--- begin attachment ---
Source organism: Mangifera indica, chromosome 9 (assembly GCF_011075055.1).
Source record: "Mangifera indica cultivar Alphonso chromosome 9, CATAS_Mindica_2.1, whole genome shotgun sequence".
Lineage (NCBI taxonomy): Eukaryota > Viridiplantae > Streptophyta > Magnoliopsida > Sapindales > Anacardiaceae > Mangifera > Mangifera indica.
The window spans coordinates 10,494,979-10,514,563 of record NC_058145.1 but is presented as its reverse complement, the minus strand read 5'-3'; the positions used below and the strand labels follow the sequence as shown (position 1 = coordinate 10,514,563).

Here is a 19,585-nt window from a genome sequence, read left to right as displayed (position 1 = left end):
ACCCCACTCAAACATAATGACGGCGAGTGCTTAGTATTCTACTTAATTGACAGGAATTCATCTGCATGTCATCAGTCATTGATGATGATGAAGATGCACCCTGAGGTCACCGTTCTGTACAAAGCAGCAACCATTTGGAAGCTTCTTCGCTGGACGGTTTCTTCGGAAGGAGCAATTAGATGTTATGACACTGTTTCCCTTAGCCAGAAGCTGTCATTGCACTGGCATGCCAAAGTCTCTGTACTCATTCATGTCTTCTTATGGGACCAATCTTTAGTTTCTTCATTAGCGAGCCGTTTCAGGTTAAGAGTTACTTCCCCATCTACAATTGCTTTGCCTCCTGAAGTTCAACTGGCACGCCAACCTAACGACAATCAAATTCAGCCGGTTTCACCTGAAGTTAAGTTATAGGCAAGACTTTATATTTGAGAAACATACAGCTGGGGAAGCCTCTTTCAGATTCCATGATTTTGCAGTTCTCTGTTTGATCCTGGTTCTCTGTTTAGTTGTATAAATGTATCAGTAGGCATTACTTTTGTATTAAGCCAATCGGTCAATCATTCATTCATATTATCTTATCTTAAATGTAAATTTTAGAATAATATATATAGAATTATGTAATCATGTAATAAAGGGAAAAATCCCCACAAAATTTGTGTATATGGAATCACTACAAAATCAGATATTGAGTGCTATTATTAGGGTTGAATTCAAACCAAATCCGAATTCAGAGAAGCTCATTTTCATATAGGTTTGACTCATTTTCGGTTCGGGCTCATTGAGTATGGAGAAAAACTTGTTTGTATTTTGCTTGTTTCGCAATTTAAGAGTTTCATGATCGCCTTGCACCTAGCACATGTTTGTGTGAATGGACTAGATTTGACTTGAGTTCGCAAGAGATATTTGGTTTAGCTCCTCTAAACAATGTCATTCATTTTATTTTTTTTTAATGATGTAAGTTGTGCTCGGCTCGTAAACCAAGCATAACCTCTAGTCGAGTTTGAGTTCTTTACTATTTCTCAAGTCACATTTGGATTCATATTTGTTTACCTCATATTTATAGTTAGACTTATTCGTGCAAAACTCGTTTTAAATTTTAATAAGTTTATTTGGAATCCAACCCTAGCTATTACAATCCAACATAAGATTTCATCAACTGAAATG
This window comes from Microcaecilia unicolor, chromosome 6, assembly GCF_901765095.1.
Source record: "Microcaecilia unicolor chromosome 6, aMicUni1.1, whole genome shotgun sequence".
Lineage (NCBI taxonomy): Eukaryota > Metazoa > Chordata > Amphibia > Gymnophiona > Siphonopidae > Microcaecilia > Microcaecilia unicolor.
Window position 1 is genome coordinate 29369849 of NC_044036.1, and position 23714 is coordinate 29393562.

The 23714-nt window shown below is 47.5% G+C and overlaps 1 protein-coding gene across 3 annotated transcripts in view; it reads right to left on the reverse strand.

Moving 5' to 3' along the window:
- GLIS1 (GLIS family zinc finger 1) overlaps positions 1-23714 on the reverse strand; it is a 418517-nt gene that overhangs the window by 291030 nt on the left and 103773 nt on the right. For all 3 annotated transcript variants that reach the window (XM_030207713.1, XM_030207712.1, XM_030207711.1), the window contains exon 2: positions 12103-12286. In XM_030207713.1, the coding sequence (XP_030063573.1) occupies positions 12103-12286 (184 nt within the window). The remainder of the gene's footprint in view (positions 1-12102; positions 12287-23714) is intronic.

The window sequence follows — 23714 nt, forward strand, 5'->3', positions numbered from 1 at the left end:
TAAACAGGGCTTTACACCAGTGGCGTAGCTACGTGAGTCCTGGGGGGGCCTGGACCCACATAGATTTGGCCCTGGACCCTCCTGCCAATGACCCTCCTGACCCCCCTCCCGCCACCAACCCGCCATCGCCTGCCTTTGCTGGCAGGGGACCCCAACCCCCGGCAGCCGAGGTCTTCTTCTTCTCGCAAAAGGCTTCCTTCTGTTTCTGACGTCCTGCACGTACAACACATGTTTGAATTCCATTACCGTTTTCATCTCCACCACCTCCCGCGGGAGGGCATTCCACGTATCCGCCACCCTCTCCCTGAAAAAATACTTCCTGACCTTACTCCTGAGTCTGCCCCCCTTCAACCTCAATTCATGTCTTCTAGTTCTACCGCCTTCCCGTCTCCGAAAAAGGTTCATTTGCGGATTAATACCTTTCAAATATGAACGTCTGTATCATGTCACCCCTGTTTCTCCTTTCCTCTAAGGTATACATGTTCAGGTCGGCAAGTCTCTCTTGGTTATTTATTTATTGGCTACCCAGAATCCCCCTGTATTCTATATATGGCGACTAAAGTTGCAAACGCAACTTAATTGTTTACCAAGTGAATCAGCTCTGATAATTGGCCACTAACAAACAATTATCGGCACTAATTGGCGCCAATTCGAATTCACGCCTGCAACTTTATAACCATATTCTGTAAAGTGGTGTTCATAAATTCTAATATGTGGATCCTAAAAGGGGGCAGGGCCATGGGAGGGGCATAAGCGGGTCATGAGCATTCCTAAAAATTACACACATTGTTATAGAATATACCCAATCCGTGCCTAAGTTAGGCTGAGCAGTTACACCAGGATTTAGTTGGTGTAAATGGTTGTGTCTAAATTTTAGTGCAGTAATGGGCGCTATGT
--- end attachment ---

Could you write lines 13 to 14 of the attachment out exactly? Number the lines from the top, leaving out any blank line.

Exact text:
- GLIS1 (GLIS family zinc finger 1) overlaps positions 1-23714 on the reverse strand; it is a 418517-nt gene that overhangs the window by 291030 nt on the left and 103773 nt on the right. For all 3 annotated transcript variants that reach the window (XM_030207713.1, XM_030207712.1, XM_030207711.1), the window contains exon 2: positions 12103-12286. In XM_030207713.1, the coding sequence (XP_030063573.1) occupies positions 12103-12286 (184 nt within the window). The remainder of the gene's footprint in view (positions 1-12102; positions 12287-23714) is intronic.

The window sequence follows — 23714 nt, forward strand, 5'->3', positions numbered from 1 at the left end: